|What can be done about black hat spam links?|
| 12:17 pm on May 23, 2012 (gmt 0)|
One of my top pages is appearing in GWT with roughly 120 new domains pointing to it with a link. All are .info sites. All result in a 403 forbidden error if I try to visit them but if I use my other computers or just look at the sites in Google cache they are clearly 100% duplicate rss snippets scraped from various sites.
The sites are pure spam, and targeting my page. Only the link to my site is on the sites pages, the rest of the titles are not linked. All of the domains are exact match variants of the primary keyword. They look like a parked domain in quality, at best, and have zero original text. It's pretty blatant though my sites ranking is holding and traffic is unchanged, for now.
What, if anything, would you do about it?
| 12:44 pm on May 23, 2012 (gmt 0)|
Usually ignoring them is best. For sites that see concrete evidence that the scraper backlinks are impacting their rankings, then the solution seems to be sending stronger content ownership signals:
1. Institute authorship mark-up.
2. Use pubsubhubbub to sent "fat pings" to Google right when you publish new content.
3. Delay the standard RSS feeds for maybe an hour after publishing new content.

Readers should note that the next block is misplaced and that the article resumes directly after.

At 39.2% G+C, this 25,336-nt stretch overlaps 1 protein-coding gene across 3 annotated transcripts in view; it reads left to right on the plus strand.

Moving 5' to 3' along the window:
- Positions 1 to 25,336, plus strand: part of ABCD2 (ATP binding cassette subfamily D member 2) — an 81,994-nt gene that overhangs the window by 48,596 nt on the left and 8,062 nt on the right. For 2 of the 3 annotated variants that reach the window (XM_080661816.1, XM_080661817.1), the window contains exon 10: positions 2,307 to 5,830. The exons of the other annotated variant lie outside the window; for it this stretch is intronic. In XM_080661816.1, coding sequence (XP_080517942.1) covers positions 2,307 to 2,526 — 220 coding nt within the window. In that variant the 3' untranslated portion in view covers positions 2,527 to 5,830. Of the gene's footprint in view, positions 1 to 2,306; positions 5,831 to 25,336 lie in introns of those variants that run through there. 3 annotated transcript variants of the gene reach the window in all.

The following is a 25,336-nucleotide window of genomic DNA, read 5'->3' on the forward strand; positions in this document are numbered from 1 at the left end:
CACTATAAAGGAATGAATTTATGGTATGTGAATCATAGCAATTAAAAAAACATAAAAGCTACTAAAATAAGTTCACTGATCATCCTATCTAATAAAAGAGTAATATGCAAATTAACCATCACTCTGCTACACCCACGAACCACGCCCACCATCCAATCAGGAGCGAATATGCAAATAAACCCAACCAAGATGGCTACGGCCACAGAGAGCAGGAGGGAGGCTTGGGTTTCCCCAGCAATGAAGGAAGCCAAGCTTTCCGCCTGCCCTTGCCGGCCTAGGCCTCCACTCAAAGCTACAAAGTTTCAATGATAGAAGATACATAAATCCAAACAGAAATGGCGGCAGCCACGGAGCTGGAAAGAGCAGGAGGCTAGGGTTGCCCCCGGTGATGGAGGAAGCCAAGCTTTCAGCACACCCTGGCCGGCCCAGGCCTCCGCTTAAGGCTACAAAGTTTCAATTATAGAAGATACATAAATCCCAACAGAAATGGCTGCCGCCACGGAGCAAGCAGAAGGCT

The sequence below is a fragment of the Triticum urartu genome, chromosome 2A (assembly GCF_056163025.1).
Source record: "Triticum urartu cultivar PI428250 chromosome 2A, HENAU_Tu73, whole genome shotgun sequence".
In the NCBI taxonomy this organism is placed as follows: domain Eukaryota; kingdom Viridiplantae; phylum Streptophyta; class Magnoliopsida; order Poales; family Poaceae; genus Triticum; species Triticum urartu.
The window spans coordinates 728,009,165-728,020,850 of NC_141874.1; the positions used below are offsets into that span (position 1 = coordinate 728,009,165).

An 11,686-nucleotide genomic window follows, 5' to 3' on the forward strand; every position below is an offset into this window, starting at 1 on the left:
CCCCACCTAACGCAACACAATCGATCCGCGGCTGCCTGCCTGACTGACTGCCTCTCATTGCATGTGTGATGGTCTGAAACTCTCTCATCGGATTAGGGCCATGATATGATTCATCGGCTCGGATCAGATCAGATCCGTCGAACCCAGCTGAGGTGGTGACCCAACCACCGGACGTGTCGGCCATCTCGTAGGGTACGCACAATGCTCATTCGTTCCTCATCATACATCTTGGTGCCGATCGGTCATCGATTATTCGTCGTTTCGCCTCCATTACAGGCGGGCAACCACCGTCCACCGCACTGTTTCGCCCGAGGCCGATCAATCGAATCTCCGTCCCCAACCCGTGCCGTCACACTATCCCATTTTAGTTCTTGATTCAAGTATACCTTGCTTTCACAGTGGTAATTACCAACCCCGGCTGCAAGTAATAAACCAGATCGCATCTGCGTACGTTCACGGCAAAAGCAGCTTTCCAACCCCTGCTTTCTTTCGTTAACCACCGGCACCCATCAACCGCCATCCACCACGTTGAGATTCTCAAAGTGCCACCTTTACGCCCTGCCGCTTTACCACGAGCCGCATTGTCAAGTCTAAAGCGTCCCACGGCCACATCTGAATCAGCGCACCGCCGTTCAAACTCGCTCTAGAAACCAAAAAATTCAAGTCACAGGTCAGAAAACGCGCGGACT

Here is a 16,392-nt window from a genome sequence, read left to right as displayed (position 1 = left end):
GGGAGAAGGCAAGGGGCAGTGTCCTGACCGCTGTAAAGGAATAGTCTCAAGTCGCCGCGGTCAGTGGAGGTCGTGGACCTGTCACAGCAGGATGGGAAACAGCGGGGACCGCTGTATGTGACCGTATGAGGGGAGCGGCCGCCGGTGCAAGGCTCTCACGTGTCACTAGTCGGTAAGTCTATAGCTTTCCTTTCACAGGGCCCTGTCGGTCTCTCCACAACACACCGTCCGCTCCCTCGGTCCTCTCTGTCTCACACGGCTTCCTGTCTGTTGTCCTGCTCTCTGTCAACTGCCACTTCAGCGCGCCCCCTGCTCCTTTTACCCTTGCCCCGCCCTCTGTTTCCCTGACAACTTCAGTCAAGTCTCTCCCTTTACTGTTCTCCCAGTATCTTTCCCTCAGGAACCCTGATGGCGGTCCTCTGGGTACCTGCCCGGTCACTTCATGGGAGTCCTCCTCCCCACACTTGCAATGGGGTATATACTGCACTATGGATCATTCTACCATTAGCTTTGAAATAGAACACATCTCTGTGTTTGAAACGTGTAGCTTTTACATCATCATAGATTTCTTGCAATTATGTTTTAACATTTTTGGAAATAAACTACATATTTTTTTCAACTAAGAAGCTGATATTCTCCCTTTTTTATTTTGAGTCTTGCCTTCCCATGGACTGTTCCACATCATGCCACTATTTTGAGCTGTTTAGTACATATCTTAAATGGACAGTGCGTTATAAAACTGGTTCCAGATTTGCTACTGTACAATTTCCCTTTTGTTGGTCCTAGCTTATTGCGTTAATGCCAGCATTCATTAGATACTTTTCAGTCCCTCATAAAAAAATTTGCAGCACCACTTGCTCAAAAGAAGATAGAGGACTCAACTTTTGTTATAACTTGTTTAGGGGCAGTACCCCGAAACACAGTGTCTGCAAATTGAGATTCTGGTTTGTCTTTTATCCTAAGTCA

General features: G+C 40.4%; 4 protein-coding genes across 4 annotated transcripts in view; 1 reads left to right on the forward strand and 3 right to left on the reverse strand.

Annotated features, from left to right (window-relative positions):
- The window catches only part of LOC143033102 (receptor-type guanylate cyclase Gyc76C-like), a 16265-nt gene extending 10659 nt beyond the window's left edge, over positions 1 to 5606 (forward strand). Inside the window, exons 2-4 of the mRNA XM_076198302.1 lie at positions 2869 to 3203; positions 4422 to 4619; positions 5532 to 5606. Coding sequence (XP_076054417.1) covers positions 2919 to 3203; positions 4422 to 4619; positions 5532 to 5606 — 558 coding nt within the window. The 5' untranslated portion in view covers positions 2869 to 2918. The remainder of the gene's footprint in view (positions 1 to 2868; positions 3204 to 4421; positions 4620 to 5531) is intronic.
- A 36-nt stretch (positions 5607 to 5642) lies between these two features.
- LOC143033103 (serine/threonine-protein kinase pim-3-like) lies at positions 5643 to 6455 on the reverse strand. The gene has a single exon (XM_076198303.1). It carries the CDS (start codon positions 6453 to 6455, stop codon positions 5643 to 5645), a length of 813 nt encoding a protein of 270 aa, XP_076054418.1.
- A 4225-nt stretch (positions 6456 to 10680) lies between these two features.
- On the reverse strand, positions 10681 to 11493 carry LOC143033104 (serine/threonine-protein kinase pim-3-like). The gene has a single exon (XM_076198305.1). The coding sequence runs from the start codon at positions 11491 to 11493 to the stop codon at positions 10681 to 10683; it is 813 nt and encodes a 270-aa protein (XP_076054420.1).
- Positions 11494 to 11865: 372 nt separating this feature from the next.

If you are sure you have a penalty, then a reconsideration request can also be helpful at times - however, true penalties seem to rare. Loss of authority and content ownership status is more common.
[edited by: tedster at 9:55 pm (utc) on May 23, 2012]
| 5:09 pm on May 23, 2012 (gmt 0)|
If it is possible to remove the links, should it be attempted if content cannot be added at the moment?
| 9:43 pm on May 23, 2012 (gmt 0)|
Definately ignore is best solution. There is nothing you can do to control inbound links
| 1:17 am on May 24, 2012 (gmt 0)|
|Definately ignore is best solution. There is nothing you can do to control inbound links |
I wouldn't say nothing, these domains are registered to someone and if my rankings suffer while under the effects of a black hat attack I have the right to sue and/or make a criminal complaint. These particular links are blatant and very targeted.
Update: a friend of mine runs a similar site with forum, we became friends because of our sites many years ago, and he contacted me saying he received an email that appeared to be from me requesting that I remove an inbound link since the page would be taken down soon. Obviously that's not true, so this blackhat attack is very targeted.
If you can offer any tips on tracking down the author, and perhaps offer tips on figuring out which site is benefiting from this, I'm all ears. I'm inclined to find out who this is at this point.
| 3:03 am on May 24, 2012 (gmt 0)|
|if my rankings suffer while under the effects of a black hat attack I have the right to sue and/or make a criminal complaint. |
And as I said above, if your rankings don't suffer - it's a waste of your time and energy... and money if you take legal action.
| 8:38 am on May 24, 2012 (gmt 0)|
Oh I get it, and it's true, but it feels like someone is trying to kick the door in and the proactive in me wants to open it and say hello.
| 9:59 am on May 24, 2012 (gmt 0)|
AFAIK, there is nothing you can do from a legal standpoint to force someone to remove links unless they are somehow infringing copyright or pointing to illegal content.